Three professors at UT have received National Science Foundation Faculty Early Career Development (CAREER) awards. David Jenkins, an assistant professor in chemistry; Jaan Mannik, an assistant professor in physics; and Jeff Reinbolt, an assistant professor of mechanical, aerospace, and biomedical engineering, will use the monetary awards to support their research and educational activities.
Department of Chemistry News
Chemistry Professor Jeffrey Kovac has been honored for his contributions to STEM education by serving as director of the Tennessee Governor’s Schools for Sciences and Engineering and the Tennessee Science Olympiad State Tournament. Theresa Lee, dean of the College of Arts and Sciences, recently presented Kovac with a plaque on behalf of the college.
Research and development efforts can be time-consuming.Many projects end up taking years to complete and most researchers at the Y-12 National Security Complex must divide their time between numerous projects. Y‑12’s formal partnership with UT offers a simple solution: graduate research assistants.
David Jenkins, assistant professor of chemistry, has received a National Science Foundation Faculty Early Career Development (CAREER) award. The CAREER award is the NSF’s most prestigious honor for junior faculty who demonstrate outstanding research, excellent education and the integration of education and research within the context of the mission of their organizations.
A piece by Jeremy Smith, UT-ORNL Governor’s Chair for Molecular Biophysics, and Alexei Sokolov, Governor’s Chair for Polymer Science, is currently the spotlight on the American Physical Society’s Physics page. Entitled “Elastic and Conformational Softness of a Globula Protein,” the piece examines certain protein behaviors such as why protein flexibility sometimes increases dramatically with temperature.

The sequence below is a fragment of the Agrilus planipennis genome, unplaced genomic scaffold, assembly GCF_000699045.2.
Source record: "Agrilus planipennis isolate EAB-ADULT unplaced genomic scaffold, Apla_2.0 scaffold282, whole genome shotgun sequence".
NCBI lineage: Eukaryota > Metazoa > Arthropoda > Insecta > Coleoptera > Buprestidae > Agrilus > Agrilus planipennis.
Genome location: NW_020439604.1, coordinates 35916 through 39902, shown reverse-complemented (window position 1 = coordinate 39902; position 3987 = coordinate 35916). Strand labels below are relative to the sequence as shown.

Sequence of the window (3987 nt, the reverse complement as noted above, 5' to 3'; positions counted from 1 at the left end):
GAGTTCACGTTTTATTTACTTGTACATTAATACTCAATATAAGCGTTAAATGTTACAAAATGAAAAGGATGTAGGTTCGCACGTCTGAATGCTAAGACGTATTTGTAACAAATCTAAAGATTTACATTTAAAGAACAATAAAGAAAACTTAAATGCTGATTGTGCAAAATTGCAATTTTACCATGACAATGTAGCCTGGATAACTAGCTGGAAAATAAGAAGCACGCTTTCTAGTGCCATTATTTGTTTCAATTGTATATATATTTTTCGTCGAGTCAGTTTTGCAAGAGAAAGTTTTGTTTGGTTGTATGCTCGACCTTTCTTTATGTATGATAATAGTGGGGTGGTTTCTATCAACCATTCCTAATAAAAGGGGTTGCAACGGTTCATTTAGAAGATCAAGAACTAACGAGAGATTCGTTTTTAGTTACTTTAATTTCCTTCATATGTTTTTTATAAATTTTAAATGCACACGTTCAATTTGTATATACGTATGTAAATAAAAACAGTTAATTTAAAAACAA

It’s National Chemistry Week, and at UT that means it’s time for Al Hazari’s annual Magic of Chemistry show. Hazari, professor of chemistry, has used chemistry to perform “magic tricks” in his show for twenty-two years. This year’s show will be at 7:00 p.m. on Tuesday, October 23, in Room 555 of Dabney-Buehler Hall.
Chemistry Professor Jimmy Mays received a $600,000 grant from the National Science Foundation’s Partnerships for Innovation program, to see his new innovation, superelastomers, taken to market.
Jimmy Mays, a chemistry professor at UT Knoxville, has developed a substance that promises to replace conventional rubber in many products with something that is stronger, greener, and easier to recycle. Now he’s joining forces with the College of Business Administration’s Anderson Center for Entrepreneurship and Innovation to turn his new discovery into a game-changing business.
Jon Camden, a UT assistant professor of analytical chemistry has received a National Science Foundation’s Faculty Early Career Development (CAREER) award for his work in surface nonlinear spectroscopy.
Three UT Knoxville faculty members have received substantial support from the National Science Foundation to pursue early-career research projects. Chemist Jon Philip Camden, physicist Norman Mannella, and aeronautic engineer Kivanc Ekici have received NSF CAREER awards, the foundation’s most prestigious award for junior faculty.